Coronavirus Special Coverage

A collection of news posted throughout the week for those that want signal, not noise.

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Key developments for Tuesday, November 17, 2020

Tension is rising between the US and Iran. The US Government pulled out of a nuclear deal with Iran that limited Iran’s production of enriched uranium in 2018. Trump reportedly queried senior advisors last week about targeting Iran’s main nuclear site. There is some speculation that the lame duck Administration will plan a strike against Iran’s nuclear enrichment capabilities with Israel as a partner. Whether it’s idle speculation or not, Iran is not too happy to hear it.

The US military could be purchasing your location data from mobile apps. Application developers may not even be aware that their users’ data can be obtained by agencies like the military, and user agreements certainly don’t reflect this degree of invasive data sharing.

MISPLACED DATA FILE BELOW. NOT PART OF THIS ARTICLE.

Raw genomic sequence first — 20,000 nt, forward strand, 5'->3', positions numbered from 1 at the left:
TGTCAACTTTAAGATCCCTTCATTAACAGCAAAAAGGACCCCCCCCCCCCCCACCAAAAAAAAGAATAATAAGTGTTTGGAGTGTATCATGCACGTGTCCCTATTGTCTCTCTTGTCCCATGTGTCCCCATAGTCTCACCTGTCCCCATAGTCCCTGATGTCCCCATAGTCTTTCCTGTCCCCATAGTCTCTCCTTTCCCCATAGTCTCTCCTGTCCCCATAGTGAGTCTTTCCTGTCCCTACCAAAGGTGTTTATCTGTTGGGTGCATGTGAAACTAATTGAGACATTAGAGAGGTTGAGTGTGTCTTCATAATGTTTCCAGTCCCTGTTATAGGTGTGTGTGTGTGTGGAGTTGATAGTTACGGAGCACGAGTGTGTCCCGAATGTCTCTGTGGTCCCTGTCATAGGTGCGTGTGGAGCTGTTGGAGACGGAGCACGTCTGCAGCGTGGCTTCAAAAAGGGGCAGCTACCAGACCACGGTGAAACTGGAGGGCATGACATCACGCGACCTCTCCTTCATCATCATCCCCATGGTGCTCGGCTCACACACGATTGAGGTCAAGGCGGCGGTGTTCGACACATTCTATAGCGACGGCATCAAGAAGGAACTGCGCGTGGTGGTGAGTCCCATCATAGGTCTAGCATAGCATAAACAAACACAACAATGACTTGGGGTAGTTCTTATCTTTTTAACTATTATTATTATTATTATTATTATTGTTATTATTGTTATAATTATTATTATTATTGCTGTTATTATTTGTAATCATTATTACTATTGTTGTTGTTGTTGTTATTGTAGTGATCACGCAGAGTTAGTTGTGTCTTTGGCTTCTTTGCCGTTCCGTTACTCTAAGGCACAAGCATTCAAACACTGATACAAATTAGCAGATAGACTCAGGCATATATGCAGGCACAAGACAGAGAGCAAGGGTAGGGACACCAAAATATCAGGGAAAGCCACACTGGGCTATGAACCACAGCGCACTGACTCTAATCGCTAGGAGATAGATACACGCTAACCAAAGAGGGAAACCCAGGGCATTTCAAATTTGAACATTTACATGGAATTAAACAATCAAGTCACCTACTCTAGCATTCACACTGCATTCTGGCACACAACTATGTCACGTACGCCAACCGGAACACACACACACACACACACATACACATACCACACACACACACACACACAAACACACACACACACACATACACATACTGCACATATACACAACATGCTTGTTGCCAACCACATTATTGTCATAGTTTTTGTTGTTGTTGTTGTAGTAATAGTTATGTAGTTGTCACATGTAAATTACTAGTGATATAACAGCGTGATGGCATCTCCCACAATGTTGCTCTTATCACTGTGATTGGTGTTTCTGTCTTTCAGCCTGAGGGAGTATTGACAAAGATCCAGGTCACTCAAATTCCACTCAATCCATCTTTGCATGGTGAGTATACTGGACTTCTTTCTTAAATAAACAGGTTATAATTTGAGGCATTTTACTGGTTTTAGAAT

Synthetic fentanyl pills are flooding the streets from coast to coast. They’re extremely deadly. Opioids like fentanyl depress respirations and can lead to respiratory failure and death even with small doses. Drug overdoses are spiking, and fentanyl is one of the leading culprits. Narcan, an effective opioid antidote that can be given as a nasal spray by bystanders who happen to have some, can be purchased legally over the counter at CVS in 12 states: Arkansas, California, Minnesota, Mississippi, Montana, New Jersey, North Dakota, Pennsylvania, South Carolina, Tennessee, Utah, and Wisconsin. Educate your family and consider purchasing and carrying Narcan if you’re able—it could save a life. And if you think this is a “not in my backyard” crisis—it could be in your backyard.

There’s an Ebola-like disease in Bolivia. “Communicable” plus “hemorrhagic” is my least favorite word combination–but it looks like this disease is relatively rare. Like Ebola, it’s got a low R0, a long serial interval, it’s very deadly (which means it kills its host before the host can infect many people), and it’s most contagious late in the disease course.  These factors tend to result in slow moving outbreaks that are intense in places but don’t spread over wide areas.